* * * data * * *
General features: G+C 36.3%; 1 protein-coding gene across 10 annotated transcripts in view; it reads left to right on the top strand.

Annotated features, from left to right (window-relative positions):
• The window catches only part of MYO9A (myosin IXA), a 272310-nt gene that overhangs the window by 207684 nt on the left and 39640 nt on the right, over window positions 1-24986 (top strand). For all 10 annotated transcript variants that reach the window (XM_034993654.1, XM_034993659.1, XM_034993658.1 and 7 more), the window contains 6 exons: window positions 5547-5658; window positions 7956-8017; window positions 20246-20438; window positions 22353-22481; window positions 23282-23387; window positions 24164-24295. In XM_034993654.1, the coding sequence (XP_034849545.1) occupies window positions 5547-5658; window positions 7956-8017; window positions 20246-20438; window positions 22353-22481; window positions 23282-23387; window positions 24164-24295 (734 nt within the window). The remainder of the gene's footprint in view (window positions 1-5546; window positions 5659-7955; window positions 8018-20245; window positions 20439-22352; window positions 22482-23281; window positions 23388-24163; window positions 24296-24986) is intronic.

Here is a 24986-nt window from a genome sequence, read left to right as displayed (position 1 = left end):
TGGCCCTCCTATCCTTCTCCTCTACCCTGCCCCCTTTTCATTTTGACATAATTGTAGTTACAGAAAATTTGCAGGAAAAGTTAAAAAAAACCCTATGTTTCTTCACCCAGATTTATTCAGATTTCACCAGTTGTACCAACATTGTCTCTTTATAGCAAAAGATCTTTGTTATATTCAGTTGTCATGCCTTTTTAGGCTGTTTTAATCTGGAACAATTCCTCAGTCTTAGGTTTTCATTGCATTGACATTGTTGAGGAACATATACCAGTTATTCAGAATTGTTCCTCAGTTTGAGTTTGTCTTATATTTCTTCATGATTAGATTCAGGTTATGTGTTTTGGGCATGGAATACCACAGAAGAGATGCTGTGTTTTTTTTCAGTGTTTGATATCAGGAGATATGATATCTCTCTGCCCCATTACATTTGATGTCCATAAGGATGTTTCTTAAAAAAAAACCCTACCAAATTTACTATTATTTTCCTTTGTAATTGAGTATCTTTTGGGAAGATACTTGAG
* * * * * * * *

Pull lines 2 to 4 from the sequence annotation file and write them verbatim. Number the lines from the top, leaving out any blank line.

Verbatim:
Annotated features, from left to right (window-relative positions):
• The window catches only part of MYO9A (myosin IXA), a 272310-nt gene that overhangs the window by 207684 nt on the left and 39640 nt on the right, over window positions 1-24986 (top strand). For all 10 annotated transcript variants that reach the window (XM_034993654.1, XM_034993659.1, XM_034993658.1 and 7 more), the window contains 6 exons: window positions 5547-5658; window positions 7956-8017; window positions 20246-20438; window positions 22353-22481; window positions 23282-23387; window positions 24164-24295. In XM_034993654.1, the coding sequence (XP_034849545.1) occupies window positions 5547-5658; window positions 7956-8017; window positions 20246-20438; window positions 22353-22481; window positions 23282-23387; window positions 24164-24295 (734 nt within the window). The remainder of the gene's footprint in view (window positions 1-5546; window positions 5659-7955; window positions 8018-20245; window positions 20439-22352; window positions 22482-23281; window positions 23388-24163; window positions 24296-24986) is intronic.

Here is a 24986-nt window from a genome sequence, read left to right as displayed (position 1 = left end):